Briefing papers not 'verbose' enough to be revealed

Neil Kinnock, 1992 Image copyright PA
Image caption Neil Kinnock during the 1992 general election campaign

As a journalist who often makes freedom of information requests I have come across a range of reasons from public authorities for keeping documents secret.

However I have now encountered a new justification - official briefing papers that apparently cannot be shown to the public because they are too succinct and not verbose enough.

This involves documents prepared by the civil service to brief the then Labour leader Neil Kinnock if he became prime minister following the 1992 general election.

The information commissioner has just ruled that officials would react to the release of these papers by no longer writing "succinct and focused" briefings for incoming prime ministers. He has backed the government view that instead they would compose documents that are "excessively detailed" and "verbose".

Historical interest

I requested the material in November 2012 under the Freedom of Information Act, because I thought it could be of substantial historical interest to learn more about how the civil service prepared for the possibility of Lord Kinnock (as he now is) taking over as prime minister.

Although in fact Sir John Major remained in 10 Downing Street with a 21-seat Conservative majority, a Labour victory had seemed a plausible possibility to many in the run up to the election, in line with much of the opinion polling.

I also thought that since more than 20 years had passed, publishing the information now would not have a damaging effect on the candour of comparable briefings in the future.

After the Cabinet Office rejected my FOI request, I complained to the information commissioner, who has now issued a decision that largely dismisses my appeal.

According to the commissioner's ruling, the government argued that releasing these documents would result in future ones being more verbose.

The ruling says: "It was not asserted that disclosure would necessarily make briefings less frank. Instead the briefings would be drafted with an eye on likely future publication and would be more likely to be excessively detailed - the Cabinet Office used the description 'verbose'."


This was the opinion of the attorney general, Dominic Grieve, the minister who normally considers FOI applications that relate to previous governments.

His stance was upheld by the commissioner, who ruled that disclosing most of the material requested would be against the public interest. The ruling states: "In reaching this view, the Commissioner has had particular regard for the public interest in ensuring that briefings for incoming prime ministers in the future are succinct and focused."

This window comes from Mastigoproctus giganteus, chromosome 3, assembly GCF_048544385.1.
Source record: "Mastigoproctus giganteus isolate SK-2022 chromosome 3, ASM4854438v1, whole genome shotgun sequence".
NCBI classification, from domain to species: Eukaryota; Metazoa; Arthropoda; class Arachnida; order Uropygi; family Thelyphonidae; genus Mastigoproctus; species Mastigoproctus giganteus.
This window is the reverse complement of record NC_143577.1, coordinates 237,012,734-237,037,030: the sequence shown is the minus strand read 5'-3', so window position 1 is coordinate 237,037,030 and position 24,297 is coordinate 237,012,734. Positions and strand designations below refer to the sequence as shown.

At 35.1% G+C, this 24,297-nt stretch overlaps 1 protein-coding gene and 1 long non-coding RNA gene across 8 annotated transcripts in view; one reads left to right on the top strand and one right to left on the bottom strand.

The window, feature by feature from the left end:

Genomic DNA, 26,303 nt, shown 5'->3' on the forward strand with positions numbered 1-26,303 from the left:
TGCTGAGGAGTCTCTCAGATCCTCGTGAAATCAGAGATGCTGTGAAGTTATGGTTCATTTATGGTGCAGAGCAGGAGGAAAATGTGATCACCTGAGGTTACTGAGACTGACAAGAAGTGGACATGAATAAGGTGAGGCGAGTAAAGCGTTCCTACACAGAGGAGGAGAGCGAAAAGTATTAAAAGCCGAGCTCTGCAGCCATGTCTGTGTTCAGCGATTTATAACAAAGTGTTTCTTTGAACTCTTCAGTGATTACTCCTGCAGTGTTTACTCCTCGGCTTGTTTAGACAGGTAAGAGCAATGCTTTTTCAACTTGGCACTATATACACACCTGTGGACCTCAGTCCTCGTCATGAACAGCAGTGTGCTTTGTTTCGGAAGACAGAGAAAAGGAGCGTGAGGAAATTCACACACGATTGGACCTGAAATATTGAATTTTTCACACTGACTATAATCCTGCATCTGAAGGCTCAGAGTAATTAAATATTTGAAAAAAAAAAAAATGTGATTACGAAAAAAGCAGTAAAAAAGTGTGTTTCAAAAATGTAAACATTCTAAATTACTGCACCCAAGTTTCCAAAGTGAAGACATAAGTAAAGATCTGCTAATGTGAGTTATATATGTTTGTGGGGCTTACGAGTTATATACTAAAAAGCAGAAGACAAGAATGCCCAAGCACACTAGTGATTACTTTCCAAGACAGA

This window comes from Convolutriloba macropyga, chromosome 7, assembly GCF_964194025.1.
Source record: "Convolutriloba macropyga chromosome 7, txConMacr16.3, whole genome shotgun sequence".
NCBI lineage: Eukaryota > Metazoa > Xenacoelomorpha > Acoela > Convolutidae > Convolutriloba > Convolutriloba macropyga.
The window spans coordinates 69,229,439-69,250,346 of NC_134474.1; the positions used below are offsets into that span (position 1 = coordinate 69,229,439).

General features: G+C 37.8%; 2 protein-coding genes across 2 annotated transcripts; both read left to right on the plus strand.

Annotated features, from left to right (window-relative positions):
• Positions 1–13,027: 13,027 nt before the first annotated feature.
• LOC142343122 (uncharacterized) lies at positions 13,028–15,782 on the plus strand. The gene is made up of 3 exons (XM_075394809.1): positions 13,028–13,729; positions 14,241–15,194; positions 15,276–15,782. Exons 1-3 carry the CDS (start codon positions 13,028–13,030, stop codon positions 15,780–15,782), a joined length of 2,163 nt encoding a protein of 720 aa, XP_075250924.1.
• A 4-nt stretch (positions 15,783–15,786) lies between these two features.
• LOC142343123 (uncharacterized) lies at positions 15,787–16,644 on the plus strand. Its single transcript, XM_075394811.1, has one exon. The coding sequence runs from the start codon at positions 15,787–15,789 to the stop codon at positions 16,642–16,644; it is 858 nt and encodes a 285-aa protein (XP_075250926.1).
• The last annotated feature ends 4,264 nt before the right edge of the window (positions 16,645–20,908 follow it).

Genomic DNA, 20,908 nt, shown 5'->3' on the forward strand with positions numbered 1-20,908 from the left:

The commissioner praises the style in which the briefings are written and concurs that this approach would be less likely in future if this material from 1992 is disclosed now.

Ironically Lord Kinnock himself had a reputation for verbosity, but it's not clear whether this is connected to the determination of officials to write succinct briefing papers for him.

The commissioner does not entirely back the government. He criticises the Cabinet Office for its delay in taking 71 working days while reviewing its initial refusal of my request. And his judgment reveals that he had to serve a formal information notice on the Cabinet Office to obtain access to the withheld material so that his staff could assess it.


The Commissioner also ruled that a "small section" of the requested information should be released.

This could lead one to believe that this material, such as it is and whatever it consists of, is already sufficiently encumbered by twisted grammatical constructions, completely unnecessary detail, pointless and futile repetition, not to mention rambling irrelevancies, and indeed quite possibly a wide variety of other attributes which tend to seriously undermine, if not altogether destroy, the clarity of reading matter and thereby also tend to boost the verbosity rating (perhaps measured on a scale of 1 to 10) of an official briefing paper, that it is deemed by the relevant authorities in this case to be fully suitable for public consumption already, without the otherwise necessary addition of any further clauses or sub-clauses or additional pointless repetition to prevent it from possessing the undesirable status of being regarded as excessively succinct and focused.

But I don't know that for sure, since the commissioner's reasoning for ordering the publication of this information is only laid out in a confidential annex to his decision. The government has 35 days to comply.

Meanwhile I am left perplexed by the notion that Cabinet Office civil servants who are perfectly capable of writing succinct and focussed briefings would apparently prefer to be perceived publicly as if they were part of a Dickensian Circumlocution Office.

Read the information commissioner's reply to Martin here [193KB]

Related Internet links

The BBC is not responsible for the content of external Internet sites